Millennials are constantly blamed for killing many old industries, but they’re saving just as many with their spending habits
An FKD Feature exclusive

Millennials are blamed for the collapse or death of many industries: chain restaurants, soap, golf, beer, napkins and even cereal. Instead of blaming millennials, the focus should be on the failure to adapt to new business models. Companies clinging to old ways of doing business fail to attract the millennial demographic.

Disruptors change the landscape for many businesses. Millennials aren’t looking for changes in existing industries, they’re looking for experiences that will entice them to spend money. For all the industries that they kill, millennials also save and start many more.

Millennial saviors

One of the biggest success stories of a failing industry experiencing new highs is the vinyl industry. Sales of vinyl records are projected to exceed $1 billion this year, selling more than 40 million units, still a far cry from its peak in 1981 when 1 billion units were sold. Close to 50 percent of vinyl buyers are 35 years or younger.

Another industry that may have been seen as outdated that millennials are saving is public libraries. Pew Research Center found that millennials are the group most likely to have visited a library in the last year — more than 50 percent of people 18-to-35 visited libraries, excluding university and school libraries. Millennials were also more likely to use library websites. Research shows that it’s attributed to a wide range of services now offered at libraries, enabling the modern library to act as a technological “petting zoo,” which gives people affordable access to technologies such as 3-D printers.

While millennials save more than other age groups, one thing they don’t hesitate to drop money on is coffee. Sixty percent of millennials regularly spend more than $4 on coffee, compared to 40 percent of Gen X-ers, and 29 percent of Baby Boomers. Millennials are drinking so much coffee that the world may experience a shortage, millennials make up 44 percent of coffee drinkers in the US. Daily consumption of 18-to 24-year-olds rose from 34 to 48 percent, and 25-to 39-year-olds went from 51 to 60 percent, from 2012 to 2016.

More industries revitalized by millennials include the RV industry, live entertainment, and even snacks.

Selling experience

Many industries are failing to resonate with millennials. Golf is currently on the decline, despite being an Olympic sport and generating $70 billion of revenue per year. Golf doesn’t appeal to millennials because of its air of exclusivity. One area of the golf industry where business is thriving is the high-tech driving range company Topgolf.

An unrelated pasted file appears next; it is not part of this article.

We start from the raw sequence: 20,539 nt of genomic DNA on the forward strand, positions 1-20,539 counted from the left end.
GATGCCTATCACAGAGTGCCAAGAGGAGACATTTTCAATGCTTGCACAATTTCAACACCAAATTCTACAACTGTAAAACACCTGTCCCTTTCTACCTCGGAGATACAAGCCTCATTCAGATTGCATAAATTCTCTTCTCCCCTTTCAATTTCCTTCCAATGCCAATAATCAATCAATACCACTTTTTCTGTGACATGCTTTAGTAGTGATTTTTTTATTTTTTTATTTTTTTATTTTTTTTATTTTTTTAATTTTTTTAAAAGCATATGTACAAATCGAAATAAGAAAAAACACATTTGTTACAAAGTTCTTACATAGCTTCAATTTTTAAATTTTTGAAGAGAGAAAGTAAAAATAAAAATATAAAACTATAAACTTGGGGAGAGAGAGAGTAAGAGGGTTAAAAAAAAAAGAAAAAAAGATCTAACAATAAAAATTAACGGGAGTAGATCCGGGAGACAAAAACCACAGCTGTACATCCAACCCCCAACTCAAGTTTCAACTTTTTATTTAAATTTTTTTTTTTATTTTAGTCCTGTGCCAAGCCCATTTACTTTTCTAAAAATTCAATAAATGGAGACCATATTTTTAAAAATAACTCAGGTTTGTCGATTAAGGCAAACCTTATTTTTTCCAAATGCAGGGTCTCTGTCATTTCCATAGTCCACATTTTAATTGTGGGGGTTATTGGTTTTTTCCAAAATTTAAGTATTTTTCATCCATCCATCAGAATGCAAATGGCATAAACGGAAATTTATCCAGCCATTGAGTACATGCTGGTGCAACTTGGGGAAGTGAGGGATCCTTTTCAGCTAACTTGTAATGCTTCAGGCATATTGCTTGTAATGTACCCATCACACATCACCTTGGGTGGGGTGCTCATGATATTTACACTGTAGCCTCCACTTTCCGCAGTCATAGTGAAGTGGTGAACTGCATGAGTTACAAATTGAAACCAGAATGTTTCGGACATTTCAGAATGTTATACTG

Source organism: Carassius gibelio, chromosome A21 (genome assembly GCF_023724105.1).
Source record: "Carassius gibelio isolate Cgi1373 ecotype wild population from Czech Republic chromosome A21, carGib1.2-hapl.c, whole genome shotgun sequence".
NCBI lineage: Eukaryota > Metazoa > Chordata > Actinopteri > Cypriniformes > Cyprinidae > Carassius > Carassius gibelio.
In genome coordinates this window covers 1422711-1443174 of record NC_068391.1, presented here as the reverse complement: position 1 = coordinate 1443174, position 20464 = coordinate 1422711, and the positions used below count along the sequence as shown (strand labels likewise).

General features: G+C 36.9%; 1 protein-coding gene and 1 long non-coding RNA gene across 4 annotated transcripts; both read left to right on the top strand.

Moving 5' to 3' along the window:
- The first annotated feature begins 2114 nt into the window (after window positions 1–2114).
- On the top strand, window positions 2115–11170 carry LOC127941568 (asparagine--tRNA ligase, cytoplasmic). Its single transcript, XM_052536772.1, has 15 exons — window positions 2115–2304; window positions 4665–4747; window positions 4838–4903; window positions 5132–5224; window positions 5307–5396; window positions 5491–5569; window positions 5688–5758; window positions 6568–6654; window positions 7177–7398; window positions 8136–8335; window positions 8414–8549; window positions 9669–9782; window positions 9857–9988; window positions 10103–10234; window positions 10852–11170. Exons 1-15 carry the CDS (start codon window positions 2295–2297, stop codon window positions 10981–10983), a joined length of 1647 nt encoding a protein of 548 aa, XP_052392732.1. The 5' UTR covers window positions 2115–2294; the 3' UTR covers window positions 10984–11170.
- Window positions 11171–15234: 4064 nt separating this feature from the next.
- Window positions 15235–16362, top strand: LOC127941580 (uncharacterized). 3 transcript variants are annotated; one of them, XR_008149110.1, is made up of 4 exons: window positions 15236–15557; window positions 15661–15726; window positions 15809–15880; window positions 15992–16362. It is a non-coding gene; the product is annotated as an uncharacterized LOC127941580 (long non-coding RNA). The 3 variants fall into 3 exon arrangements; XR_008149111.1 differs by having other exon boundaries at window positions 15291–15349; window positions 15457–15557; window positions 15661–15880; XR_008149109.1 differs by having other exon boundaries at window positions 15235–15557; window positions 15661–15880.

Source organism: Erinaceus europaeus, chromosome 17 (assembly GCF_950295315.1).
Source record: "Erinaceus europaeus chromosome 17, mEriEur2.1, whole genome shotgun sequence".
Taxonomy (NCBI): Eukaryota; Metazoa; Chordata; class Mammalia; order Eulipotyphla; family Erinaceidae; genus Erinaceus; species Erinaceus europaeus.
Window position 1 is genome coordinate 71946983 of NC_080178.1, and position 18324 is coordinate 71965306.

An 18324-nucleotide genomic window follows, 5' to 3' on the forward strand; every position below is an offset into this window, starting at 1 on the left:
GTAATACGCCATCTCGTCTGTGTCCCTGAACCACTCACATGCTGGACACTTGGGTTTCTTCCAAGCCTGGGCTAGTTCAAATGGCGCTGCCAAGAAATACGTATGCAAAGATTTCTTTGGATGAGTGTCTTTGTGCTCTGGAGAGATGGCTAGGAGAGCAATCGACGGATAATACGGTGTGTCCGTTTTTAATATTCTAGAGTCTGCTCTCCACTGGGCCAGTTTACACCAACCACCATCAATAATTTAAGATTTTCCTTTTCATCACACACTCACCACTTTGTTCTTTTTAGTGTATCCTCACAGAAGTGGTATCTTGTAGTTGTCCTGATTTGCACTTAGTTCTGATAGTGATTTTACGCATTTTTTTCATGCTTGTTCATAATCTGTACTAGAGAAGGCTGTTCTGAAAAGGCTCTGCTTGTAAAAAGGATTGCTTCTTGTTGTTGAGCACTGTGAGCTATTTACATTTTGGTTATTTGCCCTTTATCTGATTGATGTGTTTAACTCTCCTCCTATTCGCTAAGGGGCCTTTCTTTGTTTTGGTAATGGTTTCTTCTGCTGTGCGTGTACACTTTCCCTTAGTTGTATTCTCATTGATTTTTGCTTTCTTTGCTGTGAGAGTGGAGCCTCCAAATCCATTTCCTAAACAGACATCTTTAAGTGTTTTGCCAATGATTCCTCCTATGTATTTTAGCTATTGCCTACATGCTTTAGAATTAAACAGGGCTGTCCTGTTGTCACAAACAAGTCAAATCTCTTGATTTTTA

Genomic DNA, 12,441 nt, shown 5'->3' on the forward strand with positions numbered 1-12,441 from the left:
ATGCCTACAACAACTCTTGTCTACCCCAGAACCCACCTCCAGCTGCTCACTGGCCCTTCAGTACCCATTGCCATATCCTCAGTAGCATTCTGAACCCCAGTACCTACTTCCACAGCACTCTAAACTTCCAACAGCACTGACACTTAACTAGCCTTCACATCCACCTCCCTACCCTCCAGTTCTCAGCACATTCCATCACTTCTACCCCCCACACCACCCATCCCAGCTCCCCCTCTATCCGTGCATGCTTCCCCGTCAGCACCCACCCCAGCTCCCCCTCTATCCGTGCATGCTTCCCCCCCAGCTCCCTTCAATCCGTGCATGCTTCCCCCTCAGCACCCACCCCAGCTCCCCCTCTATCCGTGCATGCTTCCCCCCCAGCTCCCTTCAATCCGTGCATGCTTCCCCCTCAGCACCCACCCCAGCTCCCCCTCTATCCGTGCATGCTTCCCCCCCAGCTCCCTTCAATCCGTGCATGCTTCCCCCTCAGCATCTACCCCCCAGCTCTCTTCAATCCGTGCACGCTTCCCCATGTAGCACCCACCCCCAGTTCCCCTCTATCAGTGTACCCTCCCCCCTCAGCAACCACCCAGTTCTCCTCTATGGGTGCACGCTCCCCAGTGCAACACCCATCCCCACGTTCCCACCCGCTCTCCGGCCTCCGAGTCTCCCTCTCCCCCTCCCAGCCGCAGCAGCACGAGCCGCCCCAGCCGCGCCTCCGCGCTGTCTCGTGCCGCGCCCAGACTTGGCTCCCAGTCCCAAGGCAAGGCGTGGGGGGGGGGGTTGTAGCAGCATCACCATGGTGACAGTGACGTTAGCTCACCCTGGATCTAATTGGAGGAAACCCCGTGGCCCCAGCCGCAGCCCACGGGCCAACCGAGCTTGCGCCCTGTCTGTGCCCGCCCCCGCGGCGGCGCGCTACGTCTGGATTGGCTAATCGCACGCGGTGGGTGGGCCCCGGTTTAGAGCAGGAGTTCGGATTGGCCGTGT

Topgolf mixes a driving range with a social lounge where people can hang out. Microchips in the balls allow customers to track their performance and view via an app. Topgolf chief executive Erik Anderson says 53 percent of the guests were in the 18-to-34 age range.

Changing the atmosphere of the game attracted millennials. While golf on a course takes hours, and requires expensive equipment and knowledge of its rules, going to Topgolf can be a Friday night experience with a group of friends.

No matter what industry is trying to entice millennials to buy their products, it comes down to one thing: experience. Millennials prioritize experiences over material goods, 72 percent of millennials prefer to spend money on experiences rather than material goods. Social media plays a big role in enticing others to join in on the experience. Additionally, millennials don’t want to miss out and are motivated by that. Nearly 7 in 10 of millennials experience FOMO, fear of missing out. Being barraged with images of friends and loved ones on social media trying new things causes millennials to try these new things themselves.

Takeaway: Companies have to learn to market to millennials

Millennials are willing to spend money as long as they’re buying into an experience. Getting experiences is what’s driving millennials to spend. Vinyl records are an experience. They’re a material good, but the act of collecting, searching and being able to physically hold it lends itself as an experience, as opposed to a sea of digital music files that seem interchangeable when you can’t see them. Topgolf changes the way millennials see golf in their minds. Instead of a country club with old men playing golf for hours, Topgolf turned it into an experience you can go to with a large group of friends for a short amount of time. Companies have to learn to go beyond marketing mere products and sell themselves as unique experiences or lifestyles that will resonate with millennial consumers.

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Header image: Adobe Stock


Posted 10.03.2017 - 12:00 pm EDT